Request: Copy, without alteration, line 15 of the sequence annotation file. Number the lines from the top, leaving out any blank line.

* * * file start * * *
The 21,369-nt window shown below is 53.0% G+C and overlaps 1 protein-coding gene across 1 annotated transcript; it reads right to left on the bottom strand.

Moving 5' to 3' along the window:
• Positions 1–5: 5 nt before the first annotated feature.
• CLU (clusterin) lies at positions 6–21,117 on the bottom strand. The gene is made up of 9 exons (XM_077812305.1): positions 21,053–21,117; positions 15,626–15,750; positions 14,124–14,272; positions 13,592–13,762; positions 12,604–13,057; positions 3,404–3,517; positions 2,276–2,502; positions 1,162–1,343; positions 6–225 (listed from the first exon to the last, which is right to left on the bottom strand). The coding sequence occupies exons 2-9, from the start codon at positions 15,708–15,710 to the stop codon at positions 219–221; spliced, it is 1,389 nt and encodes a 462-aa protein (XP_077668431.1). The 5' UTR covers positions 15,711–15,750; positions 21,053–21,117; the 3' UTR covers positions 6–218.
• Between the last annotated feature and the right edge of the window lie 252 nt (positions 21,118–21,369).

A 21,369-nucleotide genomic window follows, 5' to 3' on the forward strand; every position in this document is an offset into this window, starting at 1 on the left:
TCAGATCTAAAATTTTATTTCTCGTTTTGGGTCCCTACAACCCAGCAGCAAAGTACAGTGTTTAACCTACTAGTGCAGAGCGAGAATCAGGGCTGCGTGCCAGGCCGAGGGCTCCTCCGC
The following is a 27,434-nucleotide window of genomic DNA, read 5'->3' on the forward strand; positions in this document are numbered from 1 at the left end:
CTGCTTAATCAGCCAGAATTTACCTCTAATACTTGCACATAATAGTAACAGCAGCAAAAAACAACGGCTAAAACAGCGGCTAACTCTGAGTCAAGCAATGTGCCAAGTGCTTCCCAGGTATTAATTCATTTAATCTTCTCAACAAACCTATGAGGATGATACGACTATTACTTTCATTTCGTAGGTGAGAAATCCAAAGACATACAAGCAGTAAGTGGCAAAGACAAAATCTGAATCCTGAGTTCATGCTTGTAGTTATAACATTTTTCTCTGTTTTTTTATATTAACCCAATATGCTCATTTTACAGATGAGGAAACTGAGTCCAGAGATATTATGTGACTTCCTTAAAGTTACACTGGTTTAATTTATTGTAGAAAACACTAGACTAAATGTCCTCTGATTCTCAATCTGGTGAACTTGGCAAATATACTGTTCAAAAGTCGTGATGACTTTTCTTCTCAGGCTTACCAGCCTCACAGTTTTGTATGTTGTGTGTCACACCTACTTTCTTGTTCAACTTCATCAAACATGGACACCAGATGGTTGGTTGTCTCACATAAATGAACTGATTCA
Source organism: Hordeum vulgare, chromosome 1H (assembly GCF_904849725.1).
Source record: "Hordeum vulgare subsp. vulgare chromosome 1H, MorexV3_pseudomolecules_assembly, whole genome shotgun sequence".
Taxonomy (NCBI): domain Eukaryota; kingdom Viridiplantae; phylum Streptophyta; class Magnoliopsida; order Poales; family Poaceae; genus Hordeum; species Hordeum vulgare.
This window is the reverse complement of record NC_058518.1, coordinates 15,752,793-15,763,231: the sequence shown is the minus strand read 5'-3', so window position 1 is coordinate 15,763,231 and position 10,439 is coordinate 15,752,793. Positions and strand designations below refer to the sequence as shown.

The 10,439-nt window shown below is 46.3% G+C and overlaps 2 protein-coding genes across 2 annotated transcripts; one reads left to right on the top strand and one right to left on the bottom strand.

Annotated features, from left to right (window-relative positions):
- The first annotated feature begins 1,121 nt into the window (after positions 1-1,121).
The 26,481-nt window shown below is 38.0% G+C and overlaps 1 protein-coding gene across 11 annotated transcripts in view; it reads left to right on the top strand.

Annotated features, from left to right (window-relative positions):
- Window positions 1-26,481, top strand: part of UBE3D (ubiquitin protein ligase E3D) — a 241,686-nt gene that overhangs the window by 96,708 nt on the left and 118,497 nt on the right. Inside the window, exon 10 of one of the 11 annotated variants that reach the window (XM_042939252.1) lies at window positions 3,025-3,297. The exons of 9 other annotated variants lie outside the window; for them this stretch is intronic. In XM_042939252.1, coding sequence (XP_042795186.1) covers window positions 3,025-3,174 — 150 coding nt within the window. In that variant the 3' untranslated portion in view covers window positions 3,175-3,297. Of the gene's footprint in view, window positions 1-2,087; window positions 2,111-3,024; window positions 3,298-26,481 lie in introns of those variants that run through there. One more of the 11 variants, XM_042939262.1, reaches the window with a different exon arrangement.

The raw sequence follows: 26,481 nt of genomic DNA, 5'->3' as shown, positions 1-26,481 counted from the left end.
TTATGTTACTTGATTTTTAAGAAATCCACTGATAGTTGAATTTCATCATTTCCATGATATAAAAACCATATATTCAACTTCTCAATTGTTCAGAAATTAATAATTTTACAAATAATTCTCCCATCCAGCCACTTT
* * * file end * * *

Annotated features, from left to right (window-relative positions):